Now few people will own up to that. They feign a kind of indifference about all things religious. Yet the heart of man is described as being that which is recalcitrant, that it is reified. It has become hardened to the point that it no longer throbs and beats and pulsates with any spiritual life whatsoever, and the Scriptures tell us that in our natural condition we do not want to have God in our thinking and that by nature we are at enmity with God. That's why the central motif of the gospel in the New Testament is the motif of reconciliation. Why does the New Testament repeatedly describe the ministry of Jesus as a work of mediation? It's because the God-man comes into a world that in its hostility towards God is estranged from God, and so the work of Christ is to be the mediator to bring these estranged parties together.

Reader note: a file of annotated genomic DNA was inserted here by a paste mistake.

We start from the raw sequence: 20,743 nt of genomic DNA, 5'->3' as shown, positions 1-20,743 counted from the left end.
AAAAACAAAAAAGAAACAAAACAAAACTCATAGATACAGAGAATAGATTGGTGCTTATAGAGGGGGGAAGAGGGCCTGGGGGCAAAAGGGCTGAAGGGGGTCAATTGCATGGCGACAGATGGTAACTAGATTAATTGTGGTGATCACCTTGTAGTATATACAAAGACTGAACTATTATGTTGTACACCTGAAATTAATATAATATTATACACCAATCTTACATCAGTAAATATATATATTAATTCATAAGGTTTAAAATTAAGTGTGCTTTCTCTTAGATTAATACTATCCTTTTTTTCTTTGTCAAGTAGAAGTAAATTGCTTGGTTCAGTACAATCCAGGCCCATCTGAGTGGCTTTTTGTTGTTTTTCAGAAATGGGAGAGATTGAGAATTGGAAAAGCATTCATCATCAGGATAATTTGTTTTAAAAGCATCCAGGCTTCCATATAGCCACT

He is to be the Prince of Peace to end the warfare that is so real. Now again, we can understand if we look at all of the biblical texts that speak about our estrangement that yes indeed by nature we are children of wrath, but it would seem that the only antagonist in this conflict between God and man is ourselves. But surely God is a God of love. He's a God of patience, a God of mercy.

He's long-suffering. He's slow to anger, and all of those things we know about God. Certainly He doesn't regard us as enemies, does He? You see, it's not that we're just at war with God, but God's at war with us, folks. The imagery in the Old Testament is the soldier whose bow is bent.